An LGBTQ activist, author, performer, and educator, Philip McAdoo has a long list of credentials and accomplishments to his name. But, he told an audience of Rivers parents at a Monday evening roundtable discussion, it was a much more personal experience that really brought all his work into focus.
“I got better at my job,” he told the group, “when I became a parent.”
The road to fatherhood was not a simple one for McAdoo and his partner, who adopted their son at a time when same-sex couples hoping to adopt faced numerous hurdles in their home state of Georgia. McAdoo shared that journey, and other stories from a long and varied career, with students at a morning all-school meeting on Monday. With warmth, approachability, and good humor, McAdoo conveyed serious points about inclusion, equity, and the importance of being an ally.
He told the students about the role basketball played in his life. Growing up in Chapel Hill, in the shadow of basketball powerhouse UNC, it was seemingly inevitable that he’d pick up the sport. “Basketball saved me, in a way,” he said. He eventually went on to play JV at Chapel Hill. The game insulated him from some of the worst fallout of growing up gay in the south, while at the same time putting him in a position to challenge certain stereotypes. “You could use sports as an equalizer,” he said. At the same time, he had to contend with comments like “You’re pretty good—for a gay guy.”
McAdoo’s day-long visit to campus also included a session with the students involved in the Upper School musical, Legally Blonde. McAdoo, who has performed on Broadway in The Lion King and Rent, came to rehearsal and shared stories of inspirational teachers and the challenges of landing lead roles as a black actor in college. John Bower, director of DEI for the Middle School and musical director for the show, said, “Perhaps what most effectively caught the students’ attention was when McAdoo recalled walking through Harlem one afternoon, consoling Idina Menzel after she wasn’t cast in a production of Thoroughly Modern Millie. It goes to show that even Queen Elsa herself has had her share of rejection!”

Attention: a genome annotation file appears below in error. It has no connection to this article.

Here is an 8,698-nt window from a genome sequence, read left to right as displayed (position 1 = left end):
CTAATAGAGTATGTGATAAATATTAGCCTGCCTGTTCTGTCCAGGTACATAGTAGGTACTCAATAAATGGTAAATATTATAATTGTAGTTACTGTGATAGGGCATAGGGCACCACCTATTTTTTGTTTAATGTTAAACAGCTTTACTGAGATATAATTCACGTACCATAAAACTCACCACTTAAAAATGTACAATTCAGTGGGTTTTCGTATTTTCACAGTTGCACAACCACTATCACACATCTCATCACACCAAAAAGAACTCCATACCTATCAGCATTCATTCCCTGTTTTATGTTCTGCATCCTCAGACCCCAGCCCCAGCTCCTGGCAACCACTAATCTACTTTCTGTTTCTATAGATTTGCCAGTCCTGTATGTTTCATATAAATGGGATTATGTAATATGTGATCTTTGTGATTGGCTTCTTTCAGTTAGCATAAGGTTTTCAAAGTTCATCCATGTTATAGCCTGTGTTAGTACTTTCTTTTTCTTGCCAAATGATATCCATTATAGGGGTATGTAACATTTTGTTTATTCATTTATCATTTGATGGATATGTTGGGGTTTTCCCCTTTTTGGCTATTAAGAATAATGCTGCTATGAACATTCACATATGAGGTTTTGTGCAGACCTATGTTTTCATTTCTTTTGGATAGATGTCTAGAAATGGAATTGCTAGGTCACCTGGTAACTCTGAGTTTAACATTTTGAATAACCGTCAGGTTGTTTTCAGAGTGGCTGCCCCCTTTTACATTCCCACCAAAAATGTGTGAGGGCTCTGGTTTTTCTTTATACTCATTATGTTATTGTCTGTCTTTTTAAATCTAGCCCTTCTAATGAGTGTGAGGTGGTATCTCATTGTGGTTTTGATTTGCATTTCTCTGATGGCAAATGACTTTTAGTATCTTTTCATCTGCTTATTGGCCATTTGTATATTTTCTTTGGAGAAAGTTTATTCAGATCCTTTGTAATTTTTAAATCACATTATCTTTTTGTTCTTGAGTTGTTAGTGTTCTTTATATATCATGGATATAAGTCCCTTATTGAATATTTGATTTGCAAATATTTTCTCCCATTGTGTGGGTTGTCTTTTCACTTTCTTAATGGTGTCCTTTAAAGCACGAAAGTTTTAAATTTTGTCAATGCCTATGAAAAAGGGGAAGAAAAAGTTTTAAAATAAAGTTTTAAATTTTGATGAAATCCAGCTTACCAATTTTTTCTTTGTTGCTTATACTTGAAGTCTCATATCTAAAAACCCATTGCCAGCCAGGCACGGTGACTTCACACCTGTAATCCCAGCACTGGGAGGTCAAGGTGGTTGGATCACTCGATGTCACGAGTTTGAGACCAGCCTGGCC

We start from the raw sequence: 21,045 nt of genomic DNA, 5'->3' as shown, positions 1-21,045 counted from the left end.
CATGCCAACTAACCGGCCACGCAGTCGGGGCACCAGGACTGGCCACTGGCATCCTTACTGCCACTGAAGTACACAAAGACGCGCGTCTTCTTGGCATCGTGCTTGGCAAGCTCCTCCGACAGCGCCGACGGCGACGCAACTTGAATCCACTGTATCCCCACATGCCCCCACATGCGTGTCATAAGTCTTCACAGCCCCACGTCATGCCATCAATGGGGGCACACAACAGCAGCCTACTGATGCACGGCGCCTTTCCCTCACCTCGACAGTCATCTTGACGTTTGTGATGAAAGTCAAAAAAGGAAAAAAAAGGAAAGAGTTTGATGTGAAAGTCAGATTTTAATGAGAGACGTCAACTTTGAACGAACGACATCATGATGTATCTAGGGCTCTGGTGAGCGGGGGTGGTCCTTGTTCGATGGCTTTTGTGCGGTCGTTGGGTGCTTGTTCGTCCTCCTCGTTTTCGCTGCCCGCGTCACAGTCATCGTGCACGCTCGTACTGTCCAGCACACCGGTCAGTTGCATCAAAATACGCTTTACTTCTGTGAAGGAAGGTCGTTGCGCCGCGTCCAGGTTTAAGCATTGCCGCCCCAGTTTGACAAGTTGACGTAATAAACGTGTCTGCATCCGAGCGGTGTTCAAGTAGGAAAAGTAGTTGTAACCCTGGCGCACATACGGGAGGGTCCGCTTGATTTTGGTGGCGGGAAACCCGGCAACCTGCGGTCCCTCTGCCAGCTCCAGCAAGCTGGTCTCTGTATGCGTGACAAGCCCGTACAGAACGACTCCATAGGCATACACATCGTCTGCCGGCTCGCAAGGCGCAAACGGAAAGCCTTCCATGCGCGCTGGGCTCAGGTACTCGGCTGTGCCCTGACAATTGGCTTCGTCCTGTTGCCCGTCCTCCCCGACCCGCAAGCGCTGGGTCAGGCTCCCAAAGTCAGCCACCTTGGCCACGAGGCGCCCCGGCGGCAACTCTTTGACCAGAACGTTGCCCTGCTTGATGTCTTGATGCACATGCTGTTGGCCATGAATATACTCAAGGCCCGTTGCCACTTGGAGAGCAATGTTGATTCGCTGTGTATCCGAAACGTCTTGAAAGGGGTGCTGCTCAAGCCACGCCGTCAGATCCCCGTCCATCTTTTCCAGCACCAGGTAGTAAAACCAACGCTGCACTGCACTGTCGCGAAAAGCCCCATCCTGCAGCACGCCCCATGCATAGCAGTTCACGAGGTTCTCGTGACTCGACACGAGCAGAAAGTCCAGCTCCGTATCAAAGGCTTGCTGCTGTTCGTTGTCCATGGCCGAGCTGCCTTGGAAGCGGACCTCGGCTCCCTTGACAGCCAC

At the evening event, parents gathered to hear McAdoo speak and to ask questions pertaining to gender, race, equity, and inclusion. McAdoo urged parents to listen and support, and to have conversations that might not always be comfortable. One parent expressed concern about the difficulty of making systemic progress around issues of diversity, equity, and inclusion and the challenge of bringing more community members into the conversation. McAdoo, who’s spent a lifetime working to move the needle on DEI, acknowledged that change isn’t always easy and that the efforts might at times feel like “preaching to the choir.”
But even incremental change, he said, is important, as schools work to become environments where all students feel safe, heard, and valued. “There are lots of little things we can do,” he said, “to make sure kids are ok.”